As bad as collection agents can be in America, their efforts pale in comparison to the debt reconciliation efforts that are allowed in Dubai, the most populous state within the United Arab Emirates and the penultimate symbol of Middle Eastern opulence.
In Dubai, which is located along the southern coast of the Persian Gulf on the Arabian Peninsula, those who bounce a check, miss a rent payment or go into debt of any kind, are subject to arrest, incarceration and a quick prosecution that in many cases will mean time behind bars. Before you think this is part of some outdated law that rarely gets enforced, like many bizarre American laws that show up on funny e-mail chains--think again.
As part of a statewide effort to curb financial fraud after several years of unprecedented financial expansion, government officials are actively tracking down anyone who owes money and encouraging private citizens to do the same. To be in debt in Dubai is to be labeled a criminal.
To the government's credit, they have been properly aggressive in nailing fraudsters and egregious scammers to the tune of well over $3 billion. However, law enforcement is also coming hard after ordinary folks who happen to fall behind on everything from rent to their checking accounts. Making matters worse is that many of those falling into financial disarray are foreigners that, for the most part, have driven the region's exponential growth.
A real estate agent named Ali Fariq and his brother are now serving three years in jail after initially being kidnapped at the hands of an investor with whom he worked. Apparently, the investor was not too happy with her return on the deal and by force had them sign checks for $600,000 to pay her back. Knowing they did not have those funds, she promptly presented the checks to authorities to demonstrate fraud. Despite their ability to prove the checks were not theirs and signed under duress, the government recognized another opportunity to show the public that financial misdealings of any kind will not be tolerated and put the siblings in prison.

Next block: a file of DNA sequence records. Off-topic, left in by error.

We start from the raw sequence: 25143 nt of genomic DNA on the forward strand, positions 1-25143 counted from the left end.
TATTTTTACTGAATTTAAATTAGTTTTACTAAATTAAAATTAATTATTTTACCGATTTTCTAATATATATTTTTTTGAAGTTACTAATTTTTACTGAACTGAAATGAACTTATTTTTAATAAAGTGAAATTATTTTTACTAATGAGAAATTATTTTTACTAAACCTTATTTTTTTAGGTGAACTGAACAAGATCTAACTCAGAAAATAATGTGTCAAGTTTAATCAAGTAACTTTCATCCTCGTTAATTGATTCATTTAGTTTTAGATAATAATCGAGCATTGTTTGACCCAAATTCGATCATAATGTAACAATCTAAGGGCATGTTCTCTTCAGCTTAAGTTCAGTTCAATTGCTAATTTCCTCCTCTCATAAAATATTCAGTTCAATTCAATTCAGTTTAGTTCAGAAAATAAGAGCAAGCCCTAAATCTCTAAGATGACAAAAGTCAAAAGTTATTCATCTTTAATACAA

While the former is an extreme case, lenders now have a precedent by which to pursue those who owe. In some cases, all it would take to engage criminal proceedings is a one-page document proving a late payment or inadequate funds.
Global economy proponents fear such laws will hamper Dubai's ability to bounce back after the recession. Known for its obscenely ornate resorts, vast commercial real estate developments and ability to cater to the world's ultra-wealthy, Dubai literally established new limits for what money could buy. Its legal system, one that many deem antiquated because of its base in Egyptian civil and Islamic law, is unable to keep pace with quickly changing social systems and a financial structure that its rapid growth and foreign investment introduced.
Those who invested in Dubai from other parts of the world have typically been able to operate with the understanding that business and personal debt, while not something to be brushed off, carried with it legal protections or at the very least, more reasonable ways to be alleviated.
Arrests and prosecutions for debt have increased substantially since the global markets tumbled many months ago. Police are being torn from more serious protective efforts to tracking down those who owe what in America would be subject to a charge off or simple renegotiation. Some pressure is being applied to government to alter the laws and allow debts to be settled in civil courts, not criminal.
In the U.S. , debtors prisons were formally eliminated by federal decree in 1833. However, creditors still have some legal tools which can seriously affect you and your family. If you fail to pay a debt, you can be sued. If a judgment is obtained, the creditor can take money from your bank account and force a sale of your home or other property. But you can fight back! Bankruptcy will immediately stop a lawsuit from continuing, and put you back in control! Call a bankruptcy attorney today to learn more. In North Carolina, contact the Law Offices of John T. Orcutt to set up a free initial debt consultation. +1-919-646-2654.